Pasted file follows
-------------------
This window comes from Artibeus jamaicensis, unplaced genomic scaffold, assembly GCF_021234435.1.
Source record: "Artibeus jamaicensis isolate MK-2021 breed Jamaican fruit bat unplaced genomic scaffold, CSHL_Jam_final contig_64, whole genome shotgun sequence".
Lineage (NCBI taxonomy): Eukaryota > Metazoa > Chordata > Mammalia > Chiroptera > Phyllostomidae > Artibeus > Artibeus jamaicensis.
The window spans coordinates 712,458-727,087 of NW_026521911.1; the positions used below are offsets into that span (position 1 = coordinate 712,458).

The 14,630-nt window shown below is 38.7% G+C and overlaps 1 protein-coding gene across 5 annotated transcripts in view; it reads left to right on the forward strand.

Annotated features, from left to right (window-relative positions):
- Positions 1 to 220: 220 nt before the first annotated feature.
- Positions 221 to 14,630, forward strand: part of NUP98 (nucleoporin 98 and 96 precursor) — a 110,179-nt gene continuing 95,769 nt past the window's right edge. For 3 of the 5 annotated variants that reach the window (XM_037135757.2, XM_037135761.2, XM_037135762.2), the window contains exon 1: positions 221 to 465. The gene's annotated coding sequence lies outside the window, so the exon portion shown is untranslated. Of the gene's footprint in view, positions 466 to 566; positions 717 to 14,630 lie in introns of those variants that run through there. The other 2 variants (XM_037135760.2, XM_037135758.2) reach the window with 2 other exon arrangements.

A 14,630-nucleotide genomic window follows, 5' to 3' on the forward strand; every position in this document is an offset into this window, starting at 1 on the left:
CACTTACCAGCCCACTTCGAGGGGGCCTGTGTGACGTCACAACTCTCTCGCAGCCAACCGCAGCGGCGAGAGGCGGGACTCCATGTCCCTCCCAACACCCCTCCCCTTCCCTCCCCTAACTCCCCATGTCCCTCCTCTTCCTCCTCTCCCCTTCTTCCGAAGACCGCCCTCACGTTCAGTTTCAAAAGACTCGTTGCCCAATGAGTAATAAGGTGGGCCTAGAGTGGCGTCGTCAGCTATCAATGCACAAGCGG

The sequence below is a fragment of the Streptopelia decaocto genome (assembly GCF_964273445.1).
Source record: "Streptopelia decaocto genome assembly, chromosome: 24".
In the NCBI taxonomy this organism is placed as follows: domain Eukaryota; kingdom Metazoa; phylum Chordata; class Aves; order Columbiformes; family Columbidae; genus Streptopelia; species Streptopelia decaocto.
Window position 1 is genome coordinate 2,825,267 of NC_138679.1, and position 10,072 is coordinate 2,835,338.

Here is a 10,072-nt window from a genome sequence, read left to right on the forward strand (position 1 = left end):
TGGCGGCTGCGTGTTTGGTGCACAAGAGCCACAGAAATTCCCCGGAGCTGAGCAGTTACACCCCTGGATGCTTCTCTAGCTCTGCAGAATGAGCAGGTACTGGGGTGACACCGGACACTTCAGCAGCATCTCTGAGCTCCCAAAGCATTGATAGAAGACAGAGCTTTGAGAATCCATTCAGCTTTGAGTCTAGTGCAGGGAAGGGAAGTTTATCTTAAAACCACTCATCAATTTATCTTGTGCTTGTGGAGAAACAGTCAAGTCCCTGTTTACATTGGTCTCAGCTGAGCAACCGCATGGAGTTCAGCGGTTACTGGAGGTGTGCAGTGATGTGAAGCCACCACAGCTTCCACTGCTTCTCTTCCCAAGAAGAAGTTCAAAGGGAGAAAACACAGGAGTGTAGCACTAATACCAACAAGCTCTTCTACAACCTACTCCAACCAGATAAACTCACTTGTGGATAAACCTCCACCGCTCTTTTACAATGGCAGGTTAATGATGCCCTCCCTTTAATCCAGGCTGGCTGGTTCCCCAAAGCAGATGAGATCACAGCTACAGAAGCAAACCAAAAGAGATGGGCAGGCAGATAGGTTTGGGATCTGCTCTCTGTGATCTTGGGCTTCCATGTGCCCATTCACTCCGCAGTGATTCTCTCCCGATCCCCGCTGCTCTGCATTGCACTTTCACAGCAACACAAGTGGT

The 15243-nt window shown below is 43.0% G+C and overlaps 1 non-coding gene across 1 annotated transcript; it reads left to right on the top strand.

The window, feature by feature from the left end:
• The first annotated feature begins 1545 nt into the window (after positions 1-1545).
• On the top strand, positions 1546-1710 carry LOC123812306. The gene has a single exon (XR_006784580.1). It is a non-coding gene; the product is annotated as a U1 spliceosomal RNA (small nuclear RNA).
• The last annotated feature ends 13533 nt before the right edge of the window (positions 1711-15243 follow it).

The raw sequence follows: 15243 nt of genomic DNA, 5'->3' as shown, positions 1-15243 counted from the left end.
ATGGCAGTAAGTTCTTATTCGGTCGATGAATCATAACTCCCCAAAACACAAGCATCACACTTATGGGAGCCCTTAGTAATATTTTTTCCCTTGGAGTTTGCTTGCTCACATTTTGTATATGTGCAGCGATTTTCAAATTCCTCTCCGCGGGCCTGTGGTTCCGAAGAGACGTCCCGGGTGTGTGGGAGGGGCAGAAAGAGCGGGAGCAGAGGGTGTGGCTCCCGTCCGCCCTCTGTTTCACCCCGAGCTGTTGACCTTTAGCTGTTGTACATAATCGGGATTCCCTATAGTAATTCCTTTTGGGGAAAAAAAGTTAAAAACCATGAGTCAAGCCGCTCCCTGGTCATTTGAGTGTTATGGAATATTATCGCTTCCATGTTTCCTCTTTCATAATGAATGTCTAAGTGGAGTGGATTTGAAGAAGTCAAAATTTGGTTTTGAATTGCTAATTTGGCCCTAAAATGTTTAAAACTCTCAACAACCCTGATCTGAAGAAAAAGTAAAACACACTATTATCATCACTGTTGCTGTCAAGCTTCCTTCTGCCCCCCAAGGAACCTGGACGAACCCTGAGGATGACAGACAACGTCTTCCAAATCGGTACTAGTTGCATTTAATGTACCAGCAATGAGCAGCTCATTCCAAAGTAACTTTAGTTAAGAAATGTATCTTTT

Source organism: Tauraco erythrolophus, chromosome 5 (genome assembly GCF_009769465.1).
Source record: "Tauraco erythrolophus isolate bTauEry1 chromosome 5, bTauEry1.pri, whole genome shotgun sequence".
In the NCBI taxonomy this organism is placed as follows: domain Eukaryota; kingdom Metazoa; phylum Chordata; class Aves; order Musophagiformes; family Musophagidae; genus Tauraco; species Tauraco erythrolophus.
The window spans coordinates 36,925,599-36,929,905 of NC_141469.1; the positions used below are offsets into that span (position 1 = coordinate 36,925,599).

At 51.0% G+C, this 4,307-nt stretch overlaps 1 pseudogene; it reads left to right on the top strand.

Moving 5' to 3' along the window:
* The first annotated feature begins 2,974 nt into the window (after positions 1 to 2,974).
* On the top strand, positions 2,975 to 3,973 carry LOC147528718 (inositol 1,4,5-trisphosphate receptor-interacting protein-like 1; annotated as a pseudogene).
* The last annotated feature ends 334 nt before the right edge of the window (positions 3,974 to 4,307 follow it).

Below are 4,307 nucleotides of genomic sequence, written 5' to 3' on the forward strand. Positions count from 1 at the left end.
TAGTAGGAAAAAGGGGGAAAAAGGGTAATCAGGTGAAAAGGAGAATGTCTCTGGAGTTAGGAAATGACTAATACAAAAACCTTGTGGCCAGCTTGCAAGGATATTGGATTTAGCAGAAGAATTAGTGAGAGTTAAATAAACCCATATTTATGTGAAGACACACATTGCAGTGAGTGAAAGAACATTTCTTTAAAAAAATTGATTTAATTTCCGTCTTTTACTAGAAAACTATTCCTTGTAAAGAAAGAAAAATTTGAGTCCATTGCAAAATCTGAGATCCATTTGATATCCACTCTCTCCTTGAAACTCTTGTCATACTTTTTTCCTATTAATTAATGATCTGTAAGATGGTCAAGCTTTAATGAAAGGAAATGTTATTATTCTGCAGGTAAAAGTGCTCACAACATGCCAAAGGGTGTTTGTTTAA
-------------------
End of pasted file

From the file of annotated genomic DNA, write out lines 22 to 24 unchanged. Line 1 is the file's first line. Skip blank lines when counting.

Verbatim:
The raw sequence follows: 15243 nt of genomic DNA, 5'->3' as shown, positions 1-15243 counted from the left end.
ATGGCAGTAAGTTCTTATTCGGTCGATGAATCATAACTCCCCAAAACACAAGCATCACACTTATGGGAGCCCTTAGTAATATTTTTTCCCTTGGAGTTTGCTTGCTCACATTTTGTATATGTGCAGCGATTTTCAAATTCCTCTCCGCGGGCCTGTGGTTCCGAAGAGACGTCCCGGGTGTGTGGGAGGGGCAGAAAGAGCGGGAGCAGAGGGTGTGGCTCCCGTCCGCCCTCTGTTTCACCCCGAGCTGTTGACCTTTAGCTGTTGTACATAATCGGGATTCCCTATAGTAATTCCTTTTGGGGAAAAAAAGTTAAAAACCATGAGTCAAGCCGCTCCCTGGTCATTTGAGTGTTATGGAATATTATCGCTTCCATGTTTCCTCTTTCATAATGAATGTCTAAGTGGAGTGGATTTGAAGAAGTCAAAATTTGGTTTTGAATTGCTAATTTGGCCCTAAAATGTTTAAAACTCTCAACAACCCTGATCTGAAGAAAAAGTAAAACACACTATTATCATCACTGTTGCTGTCAAGCTTCCTTCTGCCCCCCAAGGAACCTGGACGAACCCTGAGGATGACAGACAACGTCTTCCAAATCGGTACTAGTTGCATTTAATGTACCAGCAATGAGCAGCTCATTCCAAAGTAACTTTAGTTAAGAAATGTATCTTTT

Source organism: Tauraco erythrolophus, chromosome 5 (genome assembly GCF_009769465.1).